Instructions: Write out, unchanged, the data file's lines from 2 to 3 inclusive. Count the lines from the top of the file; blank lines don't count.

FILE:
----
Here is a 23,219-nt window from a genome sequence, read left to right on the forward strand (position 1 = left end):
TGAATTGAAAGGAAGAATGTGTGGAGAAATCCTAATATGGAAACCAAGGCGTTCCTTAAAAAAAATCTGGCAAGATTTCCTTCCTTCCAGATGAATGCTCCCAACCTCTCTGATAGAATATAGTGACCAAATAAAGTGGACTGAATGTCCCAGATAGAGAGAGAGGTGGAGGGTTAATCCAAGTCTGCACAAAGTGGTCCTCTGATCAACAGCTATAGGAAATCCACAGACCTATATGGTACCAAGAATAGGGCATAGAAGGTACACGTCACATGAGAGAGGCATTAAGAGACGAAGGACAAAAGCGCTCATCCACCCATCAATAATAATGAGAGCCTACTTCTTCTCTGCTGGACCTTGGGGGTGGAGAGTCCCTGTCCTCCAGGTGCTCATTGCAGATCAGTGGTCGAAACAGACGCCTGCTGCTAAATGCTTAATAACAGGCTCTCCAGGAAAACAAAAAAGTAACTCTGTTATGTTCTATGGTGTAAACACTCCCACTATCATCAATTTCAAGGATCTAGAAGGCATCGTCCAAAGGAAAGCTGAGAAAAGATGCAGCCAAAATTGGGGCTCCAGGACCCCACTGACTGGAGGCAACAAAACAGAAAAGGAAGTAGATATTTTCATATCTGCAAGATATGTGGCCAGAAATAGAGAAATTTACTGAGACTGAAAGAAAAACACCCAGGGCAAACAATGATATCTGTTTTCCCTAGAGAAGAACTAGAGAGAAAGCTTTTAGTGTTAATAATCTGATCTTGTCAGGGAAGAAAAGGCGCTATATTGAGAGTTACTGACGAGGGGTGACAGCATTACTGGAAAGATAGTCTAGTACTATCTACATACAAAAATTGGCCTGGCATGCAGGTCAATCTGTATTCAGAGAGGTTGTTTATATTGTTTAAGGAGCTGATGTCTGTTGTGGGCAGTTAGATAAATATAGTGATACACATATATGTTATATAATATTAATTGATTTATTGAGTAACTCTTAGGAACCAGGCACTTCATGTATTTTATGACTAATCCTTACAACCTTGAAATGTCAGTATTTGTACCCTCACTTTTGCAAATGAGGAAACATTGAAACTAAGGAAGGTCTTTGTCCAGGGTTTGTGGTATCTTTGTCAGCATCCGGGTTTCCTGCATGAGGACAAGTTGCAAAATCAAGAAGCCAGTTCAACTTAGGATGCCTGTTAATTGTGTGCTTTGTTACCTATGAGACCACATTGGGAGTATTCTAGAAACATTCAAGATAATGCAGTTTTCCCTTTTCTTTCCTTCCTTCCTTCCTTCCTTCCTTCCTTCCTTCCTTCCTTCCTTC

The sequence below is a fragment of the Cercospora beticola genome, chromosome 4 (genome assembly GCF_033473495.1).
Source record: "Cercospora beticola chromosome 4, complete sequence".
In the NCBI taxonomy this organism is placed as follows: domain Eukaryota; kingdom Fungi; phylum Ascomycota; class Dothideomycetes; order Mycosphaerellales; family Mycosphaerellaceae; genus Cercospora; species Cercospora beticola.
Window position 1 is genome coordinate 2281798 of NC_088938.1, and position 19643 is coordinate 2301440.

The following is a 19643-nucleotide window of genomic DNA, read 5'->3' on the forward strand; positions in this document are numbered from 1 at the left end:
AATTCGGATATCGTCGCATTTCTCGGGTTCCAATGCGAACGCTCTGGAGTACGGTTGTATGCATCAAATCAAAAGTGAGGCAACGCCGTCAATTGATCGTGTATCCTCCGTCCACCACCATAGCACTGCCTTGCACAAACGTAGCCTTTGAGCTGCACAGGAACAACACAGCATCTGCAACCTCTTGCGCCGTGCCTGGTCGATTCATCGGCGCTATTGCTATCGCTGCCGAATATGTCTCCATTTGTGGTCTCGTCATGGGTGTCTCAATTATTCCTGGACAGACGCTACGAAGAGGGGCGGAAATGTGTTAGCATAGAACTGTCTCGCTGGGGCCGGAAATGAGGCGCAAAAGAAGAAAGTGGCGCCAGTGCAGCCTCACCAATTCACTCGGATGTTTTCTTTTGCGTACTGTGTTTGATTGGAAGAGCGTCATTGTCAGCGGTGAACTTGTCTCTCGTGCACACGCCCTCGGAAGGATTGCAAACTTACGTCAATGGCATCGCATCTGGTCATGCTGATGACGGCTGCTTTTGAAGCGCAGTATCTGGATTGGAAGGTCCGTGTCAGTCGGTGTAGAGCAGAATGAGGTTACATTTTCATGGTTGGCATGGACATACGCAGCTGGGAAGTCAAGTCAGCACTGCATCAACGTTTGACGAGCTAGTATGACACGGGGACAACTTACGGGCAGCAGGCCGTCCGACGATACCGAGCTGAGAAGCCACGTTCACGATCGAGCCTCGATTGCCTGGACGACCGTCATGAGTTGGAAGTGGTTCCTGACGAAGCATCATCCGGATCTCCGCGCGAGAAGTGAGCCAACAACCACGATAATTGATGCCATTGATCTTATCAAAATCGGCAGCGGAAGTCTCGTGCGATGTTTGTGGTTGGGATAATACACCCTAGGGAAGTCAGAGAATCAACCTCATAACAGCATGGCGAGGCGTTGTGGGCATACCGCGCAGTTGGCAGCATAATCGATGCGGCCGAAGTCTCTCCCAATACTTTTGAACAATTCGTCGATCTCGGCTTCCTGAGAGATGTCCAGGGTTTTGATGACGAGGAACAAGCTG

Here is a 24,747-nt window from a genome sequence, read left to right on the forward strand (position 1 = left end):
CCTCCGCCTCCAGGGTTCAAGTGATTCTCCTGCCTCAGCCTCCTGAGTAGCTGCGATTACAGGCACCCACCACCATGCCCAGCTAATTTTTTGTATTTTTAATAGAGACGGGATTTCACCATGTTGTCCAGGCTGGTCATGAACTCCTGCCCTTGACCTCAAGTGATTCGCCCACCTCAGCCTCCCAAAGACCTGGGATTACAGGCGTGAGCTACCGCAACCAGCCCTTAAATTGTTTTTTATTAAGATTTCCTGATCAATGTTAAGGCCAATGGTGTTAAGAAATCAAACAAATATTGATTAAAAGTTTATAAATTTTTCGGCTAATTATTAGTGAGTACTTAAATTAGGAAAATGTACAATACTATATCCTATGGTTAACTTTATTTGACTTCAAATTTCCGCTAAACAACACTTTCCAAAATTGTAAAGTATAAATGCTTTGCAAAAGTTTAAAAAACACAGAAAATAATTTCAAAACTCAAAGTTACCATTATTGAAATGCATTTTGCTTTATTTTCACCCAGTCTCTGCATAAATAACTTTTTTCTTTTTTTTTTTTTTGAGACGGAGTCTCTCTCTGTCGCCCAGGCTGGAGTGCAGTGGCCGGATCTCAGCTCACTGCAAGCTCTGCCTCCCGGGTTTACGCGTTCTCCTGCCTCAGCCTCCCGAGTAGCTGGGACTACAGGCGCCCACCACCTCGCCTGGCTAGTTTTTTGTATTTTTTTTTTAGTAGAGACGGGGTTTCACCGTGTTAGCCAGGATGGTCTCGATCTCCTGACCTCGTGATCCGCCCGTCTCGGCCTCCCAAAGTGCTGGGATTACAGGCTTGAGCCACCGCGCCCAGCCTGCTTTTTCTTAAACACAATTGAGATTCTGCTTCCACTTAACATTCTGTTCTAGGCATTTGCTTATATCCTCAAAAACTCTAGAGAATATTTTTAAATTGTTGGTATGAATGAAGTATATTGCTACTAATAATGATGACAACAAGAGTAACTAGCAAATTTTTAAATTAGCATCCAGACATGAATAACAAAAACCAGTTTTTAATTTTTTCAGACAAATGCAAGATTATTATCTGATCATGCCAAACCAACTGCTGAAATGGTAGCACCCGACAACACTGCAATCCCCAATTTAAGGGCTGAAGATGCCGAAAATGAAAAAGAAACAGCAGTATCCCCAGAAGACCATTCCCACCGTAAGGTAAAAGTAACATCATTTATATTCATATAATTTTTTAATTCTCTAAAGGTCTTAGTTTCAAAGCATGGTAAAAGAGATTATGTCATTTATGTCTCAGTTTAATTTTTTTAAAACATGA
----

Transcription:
TGAATTGAAAGGAAGAATGTGTGGAGAAATCCTAATATGGAAACCAAGGCGTTCCTTAAAAAAAATCTGGCAAGATTTCCTTCCTTCCAGATGAATGCTCCCAACCTCTCTGATAGAATATAGTGACCAAATAAAGTGGACTGAATGTCCCAGATAGAGAGAGAGGTGGAGGGTTAATCCAAGTCTGCACAAAGTGGTCCTCTGATCAACAGCTATAGGAAATCCACAGACCTATATGGTACCAAGAATAGGGCATAGAAGGTACACGTCACATGAGAGAGGCATTAAGAGACGAAGGACAAAAGCGCTCATCCACCCATCAATAATAATGAGAGCCTACTTCTTCTCTGCTGGACCTTGGGGGTGGAGAGTCCCTGTCCTCCAGGTGCTCATTGCAGATCAGTGGTCGAAACAGACGCCTGCTGCTAAATGCTTAATAACAGGCTCTCCAGGAAAACAAAAAAGTAACTCTGTTATGTTCTATGGTGTAAACACTCCCACTATCATCAATTTCAAGGATCTAGAAGGCATCGTCCAAAGGAAAGCTGAGAAAAGATGCAGCCAAAATTGGGGCTCCAGGACCCCACTGACTGGAGGCAACAAAACAGAAAAGGAAGTAGATATTTTCATATCTGCAAGATATGTGGCCAGAAATAGAGAAATTTACTGAGACTGAAAGAAAAACACCCAGGGCAAACAATGATATCTGTTTTCCCTAGAGAAGAACTAGAGAGAAAGCTTTTAGTGTTAATAATCTGATCTTGTCAGGGAAGAAAAGGCGCTATATTGAGAGTTACTGACGAGGGGTGACAGCATTACTGGAAAGATAGTCTAGTACTATCTACATACAAAAATTGGCCTGGCATGCAGGTCAATCTGTATTCAGAGAGGTTGTTTATATTGTTTAAGGAGCTGATGTCTGTTGTGGGCAGTTAGATAAATATAGTGATACACATATATGTTATATAATATTAATTGATTTATTGAGTAACTCTTAGGAACCAGGCACTTCATGTATTTTATGACTAATCCTTACAACCTTGAAATGTCAGTATTTGTACCCTCACTTTTGCAAATGAGGAAACATTGAAACTAAGGAAGGTCTTTGTCCAGGGTTTGTGGTATCTTTGTCAGCATCCGGGTTTCCTGCATGAGGACAAGTTGCAAAATCAAGAAGCCAGTTCAACTTAGGATGCCTGTTAATTGTGTGCTTTGTTACCTATGAGACCACATTGGGAGTATTCTAGAAACATTCAAGATAATGCAGTTTTCCCTTTTCTTTCCTTCCTTCCTTCCTTCCTTCCTTCCTTCCTTCCTTCCTTCCTTC

The sequence below is a fragment of the Cercospora beticola genome, chromosome 4 (genome assembly GCF_033473495.1).